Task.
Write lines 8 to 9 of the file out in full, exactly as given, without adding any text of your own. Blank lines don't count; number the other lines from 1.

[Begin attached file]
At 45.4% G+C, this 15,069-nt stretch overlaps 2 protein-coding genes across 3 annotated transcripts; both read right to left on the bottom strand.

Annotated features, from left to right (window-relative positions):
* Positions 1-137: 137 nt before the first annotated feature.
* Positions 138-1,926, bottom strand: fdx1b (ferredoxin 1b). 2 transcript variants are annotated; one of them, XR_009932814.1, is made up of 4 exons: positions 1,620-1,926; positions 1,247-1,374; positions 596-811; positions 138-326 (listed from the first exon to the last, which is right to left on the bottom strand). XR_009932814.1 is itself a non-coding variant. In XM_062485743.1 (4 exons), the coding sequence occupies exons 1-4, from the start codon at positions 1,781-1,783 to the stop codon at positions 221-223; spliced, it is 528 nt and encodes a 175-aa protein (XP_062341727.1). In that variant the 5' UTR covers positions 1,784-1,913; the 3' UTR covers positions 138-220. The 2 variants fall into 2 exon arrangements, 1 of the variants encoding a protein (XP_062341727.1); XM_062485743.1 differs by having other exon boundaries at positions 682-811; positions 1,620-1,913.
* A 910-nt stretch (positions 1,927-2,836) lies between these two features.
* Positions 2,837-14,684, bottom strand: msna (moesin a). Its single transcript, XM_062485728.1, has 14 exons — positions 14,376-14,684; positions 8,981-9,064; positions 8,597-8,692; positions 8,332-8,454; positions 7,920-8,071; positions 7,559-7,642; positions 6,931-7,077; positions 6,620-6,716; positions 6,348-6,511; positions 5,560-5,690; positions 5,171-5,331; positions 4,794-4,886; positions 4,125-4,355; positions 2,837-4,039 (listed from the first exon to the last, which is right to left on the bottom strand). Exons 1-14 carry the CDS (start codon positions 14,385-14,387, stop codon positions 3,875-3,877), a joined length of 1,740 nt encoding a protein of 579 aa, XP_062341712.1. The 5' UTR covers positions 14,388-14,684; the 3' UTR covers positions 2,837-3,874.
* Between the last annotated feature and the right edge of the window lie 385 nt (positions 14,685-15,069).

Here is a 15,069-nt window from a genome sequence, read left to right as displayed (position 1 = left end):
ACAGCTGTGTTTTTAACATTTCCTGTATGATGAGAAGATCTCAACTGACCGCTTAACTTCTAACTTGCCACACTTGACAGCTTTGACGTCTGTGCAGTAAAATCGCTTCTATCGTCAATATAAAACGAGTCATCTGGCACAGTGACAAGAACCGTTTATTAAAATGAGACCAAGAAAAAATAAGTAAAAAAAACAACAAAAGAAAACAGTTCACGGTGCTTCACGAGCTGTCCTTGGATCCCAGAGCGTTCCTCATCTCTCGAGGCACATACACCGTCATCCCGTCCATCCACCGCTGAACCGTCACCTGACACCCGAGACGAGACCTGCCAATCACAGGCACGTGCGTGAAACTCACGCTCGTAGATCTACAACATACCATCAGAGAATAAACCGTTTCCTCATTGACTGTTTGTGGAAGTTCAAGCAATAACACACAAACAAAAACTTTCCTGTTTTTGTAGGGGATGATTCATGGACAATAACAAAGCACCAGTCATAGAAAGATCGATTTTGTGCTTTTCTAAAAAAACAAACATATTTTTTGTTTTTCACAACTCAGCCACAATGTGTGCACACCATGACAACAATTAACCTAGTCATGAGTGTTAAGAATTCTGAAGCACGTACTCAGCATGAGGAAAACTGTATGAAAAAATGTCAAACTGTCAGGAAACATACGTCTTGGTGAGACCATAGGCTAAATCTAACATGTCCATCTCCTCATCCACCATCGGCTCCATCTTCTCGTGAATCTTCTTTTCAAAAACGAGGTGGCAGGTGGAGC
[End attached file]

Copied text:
Here is a 15,069-nt window from a genome sequence, read left to right as displayed (position 1 = left end):
ACAGCTGTGTTTTTAACATTTCCTGTATGATGAGAAGATCTCAACTGACCGCTTAACTTCTAACTTGCCACACTTGACAGCTTTGACGTCTGTGCAGTAAAATCGCTTCTATCGTCAATATAAAACGAGTCATCTGGCACAGTGACAAGAACCGTTTATTAAAATGAGACCAAGAAAAAATAAGTAAAAAAAACAACAAAAGAAAACAGTTCACGGTGCTTCACGAGCTGTCCTTGGATCCCAGAGCGTTCCTCATCTCTCGAGGCACATACACCGTCATCCCGTCCATCCACCGCTGAACCGTCACCTGACACCCGAGACGAGACCTGCCAATCACAGGCACGTGCGTGAAACTCACGCTCGTAGATCTACAACATACCATCAGAGAATAAACCGTTTCCTCATTGACTGTTTGTGGAAGTTCAAGCAATAACACACAAACAAAAACTTTCCTGTTTTTGTAGGGGATGATTCATGGACAATAACAAAGCACCAGTCATAGAAAGATCGATTTTGTGCTTTTCTAAAAAAACAAACATATTTTTTGTTTTTCACAACTCAGCCACAATGTGTGCACACCATGACAACAATTAACCTAGTCATGAGTGTTAAGAATTCTGAAGCACGTACTCAGCATGAGGAAAACTGTATGAAAAAATGTCAAACTGTCAGGAAACATACGTCTTGGTGAGACCATAGGCTAAATCTAACATGTCCATCTCCTCATCCACCATCGGCTCCATCTTCTCGTGAATCTTCTTTTCAAAAACGAGGTGGCAGGTGGAGC